On Sunday the Connecticut Post ran a story about an elderly woman that was the victim of fraud. She received a phone call from a person pretending to be her grandson and claiming he needed bail money to get of a Canadian jail. Over $2,000 later, it became apparent that the person on the other end of the phone was not actually her grandson.
In 2008, Connecticut residents reported 2,278 fraud complaints which cost a total of $2.1 million. These scams can come in variety of different ways including bogus phone calls, or fake letters and emails. Whatever the case may be, the perpetrators have little regard for the people they are targeting and are willing to pick on peoples’ trust and emotion to trick them out of their hard-earned dollars.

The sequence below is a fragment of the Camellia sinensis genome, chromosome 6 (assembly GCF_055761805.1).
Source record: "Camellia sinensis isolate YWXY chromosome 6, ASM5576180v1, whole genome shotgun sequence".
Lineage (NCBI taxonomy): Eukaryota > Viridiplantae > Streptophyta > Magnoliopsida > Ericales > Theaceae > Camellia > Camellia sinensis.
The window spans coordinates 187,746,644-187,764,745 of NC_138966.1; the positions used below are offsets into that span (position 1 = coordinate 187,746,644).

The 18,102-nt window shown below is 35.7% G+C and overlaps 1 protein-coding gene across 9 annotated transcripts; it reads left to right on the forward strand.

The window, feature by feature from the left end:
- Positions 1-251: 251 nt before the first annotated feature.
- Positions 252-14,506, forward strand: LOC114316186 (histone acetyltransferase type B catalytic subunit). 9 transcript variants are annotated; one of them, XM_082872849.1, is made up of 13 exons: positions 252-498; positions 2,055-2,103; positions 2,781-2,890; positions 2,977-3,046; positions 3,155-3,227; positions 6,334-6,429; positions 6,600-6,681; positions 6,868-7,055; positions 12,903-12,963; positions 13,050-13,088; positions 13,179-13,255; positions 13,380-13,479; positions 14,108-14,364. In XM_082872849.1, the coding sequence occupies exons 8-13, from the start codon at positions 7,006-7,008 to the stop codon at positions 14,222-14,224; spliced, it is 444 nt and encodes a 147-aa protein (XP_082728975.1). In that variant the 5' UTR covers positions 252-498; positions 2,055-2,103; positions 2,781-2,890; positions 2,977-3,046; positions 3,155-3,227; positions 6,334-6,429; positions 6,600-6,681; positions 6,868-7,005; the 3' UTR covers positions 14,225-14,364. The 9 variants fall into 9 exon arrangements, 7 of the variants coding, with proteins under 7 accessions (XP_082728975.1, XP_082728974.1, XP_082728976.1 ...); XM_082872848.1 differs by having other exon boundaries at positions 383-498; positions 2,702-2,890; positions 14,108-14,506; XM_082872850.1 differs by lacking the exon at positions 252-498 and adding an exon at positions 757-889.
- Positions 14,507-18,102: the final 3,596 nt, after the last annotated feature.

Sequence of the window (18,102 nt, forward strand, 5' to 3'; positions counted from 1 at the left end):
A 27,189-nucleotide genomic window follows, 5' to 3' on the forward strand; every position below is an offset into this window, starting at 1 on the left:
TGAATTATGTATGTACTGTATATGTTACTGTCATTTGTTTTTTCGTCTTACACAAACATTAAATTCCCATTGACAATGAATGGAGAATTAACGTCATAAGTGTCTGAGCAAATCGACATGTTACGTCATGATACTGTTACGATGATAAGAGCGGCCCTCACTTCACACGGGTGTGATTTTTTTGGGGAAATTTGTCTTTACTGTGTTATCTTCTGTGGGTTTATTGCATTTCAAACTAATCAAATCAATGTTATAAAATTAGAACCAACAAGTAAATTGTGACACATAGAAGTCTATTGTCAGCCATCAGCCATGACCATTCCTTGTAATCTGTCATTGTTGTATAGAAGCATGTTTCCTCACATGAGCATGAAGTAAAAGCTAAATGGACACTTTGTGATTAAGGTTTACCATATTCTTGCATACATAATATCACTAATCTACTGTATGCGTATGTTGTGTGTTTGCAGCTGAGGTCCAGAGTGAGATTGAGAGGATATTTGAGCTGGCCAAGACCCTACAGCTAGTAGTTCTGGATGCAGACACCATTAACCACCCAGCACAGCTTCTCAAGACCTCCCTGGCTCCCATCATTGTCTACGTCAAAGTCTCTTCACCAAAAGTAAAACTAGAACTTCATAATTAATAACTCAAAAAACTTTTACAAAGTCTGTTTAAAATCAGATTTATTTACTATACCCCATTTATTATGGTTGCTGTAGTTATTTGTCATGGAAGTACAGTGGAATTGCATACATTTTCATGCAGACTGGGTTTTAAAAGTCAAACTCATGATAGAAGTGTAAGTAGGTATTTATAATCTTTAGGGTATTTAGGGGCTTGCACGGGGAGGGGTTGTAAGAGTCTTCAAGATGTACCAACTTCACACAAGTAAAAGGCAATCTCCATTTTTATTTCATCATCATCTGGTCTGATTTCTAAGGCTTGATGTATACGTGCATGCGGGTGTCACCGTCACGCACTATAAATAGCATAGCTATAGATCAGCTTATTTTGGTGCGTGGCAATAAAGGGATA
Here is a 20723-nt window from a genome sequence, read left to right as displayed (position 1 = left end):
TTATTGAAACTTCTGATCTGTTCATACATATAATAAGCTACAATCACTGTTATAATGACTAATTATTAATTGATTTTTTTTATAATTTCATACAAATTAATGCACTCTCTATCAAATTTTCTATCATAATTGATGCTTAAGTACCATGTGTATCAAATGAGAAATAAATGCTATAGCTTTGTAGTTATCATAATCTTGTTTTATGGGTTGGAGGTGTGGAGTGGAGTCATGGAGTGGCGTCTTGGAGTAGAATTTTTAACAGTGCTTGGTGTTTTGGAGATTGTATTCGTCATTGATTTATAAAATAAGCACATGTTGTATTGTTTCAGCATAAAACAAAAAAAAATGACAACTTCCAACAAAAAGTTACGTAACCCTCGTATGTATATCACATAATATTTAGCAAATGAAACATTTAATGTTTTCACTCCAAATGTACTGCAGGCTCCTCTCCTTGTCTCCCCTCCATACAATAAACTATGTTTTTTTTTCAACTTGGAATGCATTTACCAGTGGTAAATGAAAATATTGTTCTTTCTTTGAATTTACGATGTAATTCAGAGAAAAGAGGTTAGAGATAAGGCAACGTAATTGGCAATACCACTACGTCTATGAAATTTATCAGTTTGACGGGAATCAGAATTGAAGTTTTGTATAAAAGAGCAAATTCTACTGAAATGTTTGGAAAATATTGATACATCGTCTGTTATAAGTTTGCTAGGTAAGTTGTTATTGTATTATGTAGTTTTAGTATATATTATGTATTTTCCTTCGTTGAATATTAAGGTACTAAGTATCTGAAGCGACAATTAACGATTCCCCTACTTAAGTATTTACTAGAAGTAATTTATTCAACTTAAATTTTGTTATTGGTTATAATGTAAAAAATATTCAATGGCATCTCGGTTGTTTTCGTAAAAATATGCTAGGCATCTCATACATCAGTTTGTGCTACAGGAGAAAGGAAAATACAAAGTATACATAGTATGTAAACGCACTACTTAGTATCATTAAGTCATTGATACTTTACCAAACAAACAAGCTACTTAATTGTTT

I urge you to be careful when contacted by anyone asking for money and do your best to confirm the person is actually who they claim to be. Be vigilant, if you are in any way unsure of the identity of the person making contact with you please do not hesitate to contact your local authorities. Lastly, speak to your family members, particularly the elderly, and clearly explain the dangers that exist. For more information regarding frauds and scams that we must all be aware of, please visit the Department of Consumer Protection website at www.ct.gov/dcp.
If you have any questions or require additional information please do not hesitate to contact my office.